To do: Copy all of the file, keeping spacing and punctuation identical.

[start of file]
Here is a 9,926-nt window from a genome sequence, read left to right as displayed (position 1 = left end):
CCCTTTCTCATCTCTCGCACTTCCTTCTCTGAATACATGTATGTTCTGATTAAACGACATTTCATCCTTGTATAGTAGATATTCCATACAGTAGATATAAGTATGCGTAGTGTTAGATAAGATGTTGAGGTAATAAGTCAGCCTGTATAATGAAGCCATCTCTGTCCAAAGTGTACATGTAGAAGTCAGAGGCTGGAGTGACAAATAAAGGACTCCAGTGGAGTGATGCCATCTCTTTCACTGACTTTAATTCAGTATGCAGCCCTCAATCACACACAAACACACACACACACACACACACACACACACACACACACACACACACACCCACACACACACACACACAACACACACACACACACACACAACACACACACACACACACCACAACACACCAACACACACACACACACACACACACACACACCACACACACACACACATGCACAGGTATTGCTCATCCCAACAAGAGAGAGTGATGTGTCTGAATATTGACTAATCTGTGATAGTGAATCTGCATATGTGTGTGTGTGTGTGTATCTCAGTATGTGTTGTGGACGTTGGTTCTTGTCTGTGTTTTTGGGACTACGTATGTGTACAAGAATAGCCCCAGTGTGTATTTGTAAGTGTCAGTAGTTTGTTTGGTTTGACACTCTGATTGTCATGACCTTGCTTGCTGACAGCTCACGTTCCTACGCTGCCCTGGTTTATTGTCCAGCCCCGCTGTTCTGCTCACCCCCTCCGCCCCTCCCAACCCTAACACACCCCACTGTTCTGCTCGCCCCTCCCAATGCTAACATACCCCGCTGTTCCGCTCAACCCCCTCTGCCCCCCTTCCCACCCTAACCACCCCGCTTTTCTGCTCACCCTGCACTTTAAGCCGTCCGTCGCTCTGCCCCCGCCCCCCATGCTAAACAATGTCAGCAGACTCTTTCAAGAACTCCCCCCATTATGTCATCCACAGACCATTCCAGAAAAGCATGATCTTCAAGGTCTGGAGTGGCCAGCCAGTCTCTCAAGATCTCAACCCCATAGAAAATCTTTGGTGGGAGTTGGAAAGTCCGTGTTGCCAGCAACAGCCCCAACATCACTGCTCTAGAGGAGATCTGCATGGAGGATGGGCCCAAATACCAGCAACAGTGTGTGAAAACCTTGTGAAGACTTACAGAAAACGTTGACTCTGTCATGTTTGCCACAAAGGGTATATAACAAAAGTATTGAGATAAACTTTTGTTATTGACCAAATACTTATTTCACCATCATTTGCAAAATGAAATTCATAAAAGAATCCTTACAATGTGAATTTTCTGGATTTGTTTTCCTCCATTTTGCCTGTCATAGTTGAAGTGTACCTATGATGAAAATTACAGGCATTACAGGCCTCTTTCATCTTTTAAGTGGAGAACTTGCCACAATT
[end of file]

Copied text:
Here is a 9,926-nt window from a genome sequence, read left to right as displayed (position 1 = left end):
CCCTTTCTCATCTCTCGCACTTCCTTCTCTGAATACATGTATGTTCTGATTAAACGACATTTCATCCTTGTATAGTAGATATTCCATACAGTAGATATAAGTATGCGTAGTGTTAGATAAGATGTTGAGGTAATAAGTCAGCCTGTATAATGAAGCCATCTCTGTCCAAAGTGTACATGTAGAAGTCAGAGGCTGGAGTGACAAATAAAGGACTCCAGTGGAGTGATGCCATCTCTTTCACTGACTTTAATTCAGTATGCAGCCCTCAATCACACACAAACACACACACACACACACACACACACACACACACACACACACACACACCCACACACACACACACACAACACACACACACACACACACAACACACACACACACACACCACAACACACCAACACACACACACACACACACACACACACACCACACACACACACACATGCACAGGTATTGCTCATCCCAACAAGAGAGAGTGATGTGTCTGAATATTGACTAATCTGTGATAGTGAATCTGCATATGTGTGTGTGTGTGTGTATCTCAGTATGTGTTGTGGACGTTGGTTCTTGTCTGTGTTTTTGGGACTACGTATGTGTACAAGAATAGCCCCAGTGTGTATTTGTAAGTGTCAGTAGTTTGTTTGGTTTGACACTCTGATTGTCATGACCTTGCTTGCTGACAGCTCACGTTCCTACGCTGCCCTGGTTTATTGTCCAGCCCCGCTGTTCTGCTCACCCCCTCCGCCCCTCCCAACCCTAACACACCCCACTGTTCTGCTCGCCCCTCCCAATGCTAACATACCCCGCTGTTCCGCTCAACCCCCTCTGCCCCCCTTCCCACCCTAACCACCCCGCTTTTCTGCTCACCCTGCACTTTAAGCCGTCCGTCGCTCTGCCCCCGCCCCCCATGCTAAACAATGTCAGCAGACTCTTTCAAGAACTCCCCCCATTATGTCATCCACAGACCATTCCAGAAAAGCATGATCTTCAAGGTCTGGAGTGGCCAGCCAGTCTCTCAAGATCTCAACCCCATAGAAAATCTTTGGTGGGAGTTGGAAAGTCCGTGTTGCCAGCAACAGCCCCAACATCACTGCTCTAGAGGAGATCTGCATGGAGGATGGGCCCAAATACCAGCAACAGTGTGTGAAAACCTTGTGAAGACTTACAGAAAACGTTGACTCTGTCATGTTTGCCACAAAGGGTATATAACAAAAGTATTGAGATAAACTTTTGTTATTGACCAAATACTTATTTCACCATCATTTGCAAAATGAAATTCATAAAAGAATCCTTACAATGTGAATTTTCTGGATTTGTTTTCCTCCATTTTGCCTGTCATAGTTGAAGTGTACCTATGATGAAAATTACAGGCATTACAGGCCTCTTTCATCTTTTAAGTGGAGAACTTGCCACAATT